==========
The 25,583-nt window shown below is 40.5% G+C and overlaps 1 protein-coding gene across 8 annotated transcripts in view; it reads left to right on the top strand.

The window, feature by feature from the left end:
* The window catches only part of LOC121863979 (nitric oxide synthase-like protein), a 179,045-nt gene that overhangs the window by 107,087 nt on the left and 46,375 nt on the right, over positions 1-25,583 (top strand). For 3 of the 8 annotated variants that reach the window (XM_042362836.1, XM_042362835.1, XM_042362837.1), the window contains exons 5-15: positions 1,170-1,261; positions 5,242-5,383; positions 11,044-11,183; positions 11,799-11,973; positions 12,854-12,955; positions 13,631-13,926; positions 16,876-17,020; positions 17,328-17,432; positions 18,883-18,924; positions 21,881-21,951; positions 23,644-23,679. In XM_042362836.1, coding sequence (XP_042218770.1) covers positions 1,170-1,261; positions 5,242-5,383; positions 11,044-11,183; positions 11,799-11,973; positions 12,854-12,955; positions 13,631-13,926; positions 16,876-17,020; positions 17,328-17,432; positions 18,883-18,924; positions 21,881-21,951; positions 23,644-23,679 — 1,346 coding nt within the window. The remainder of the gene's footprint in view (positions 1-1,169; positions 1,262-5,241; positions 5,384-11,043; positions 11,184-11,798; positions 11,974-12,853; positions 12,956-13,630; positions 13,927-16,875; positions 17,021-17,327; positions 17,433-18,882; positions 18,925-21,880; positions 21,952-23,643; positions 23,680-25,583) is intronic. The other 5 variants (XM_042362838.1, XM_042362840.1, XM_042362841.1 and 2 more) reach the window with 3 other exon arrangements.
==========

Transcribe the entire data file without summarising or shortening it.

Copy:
The 25,583-nt window shown below is 40.5% G+C and overlaps 1 protein-coding gene across 8 annotated transcripts in view; it reads left to right on the top strand.

The window, feature by feature from the left end:
* The window catches only part of LOC121863979 (nitric oxide synthase-like protein), a 179,045-nt gene that overhangs the window by 107,087 nt on the left and 46,375 nt on the right, over positions 1-25,583 (top strand). For 3 of the 8 annotated variants that reach the window (XM_042362836.1, XM_042362835.1, XM_042362837.1), the window contains exons 5-15: positions 1,170-1,261; positions 5,242-5,383; positions 11,044-11,183; positions 11,799-11,973; positions 12,854-12,955; positions 13,631-13,926; positions 16,876-17,020; positions 17,328-17,432; positions 18,883-18,924; positions 21,881-21,951; positions 23,644-23,679. In XM_042362836.1, coding sequence (XP_042218770.1) covers positions 1,170-1,261; positions 5,242-5,383; positions 11,044-11,183; positions 11,799-11,973; positions 12,854-12,955; positions 13,631-13,926; positions 16,876-17,020; positions 17,328-17,432; positions 18,883-18,924; positions 21,881-21,951; positions 23,644-23,679 — 1,346 coding nt within the window. The remainder of the gene's footprint in view (positions 1-1,169; positions 1,262-5,241; positions 5,384-11,043; positions 11,184-11,798; positions 11,974-12,853; positions 12,956-13,630; positions 13,927-16,875; positions 17,021-17,327; positions 17,433-18,882; positions 18,925-21,880; positions 21,952-23,643; positions 23,680-25,583) is intronic. The other 5 variants (XM_042362838.1, XM_042362840.1, XM_042362841.1 and 2 more) reach the window with 3 other exon arrangements.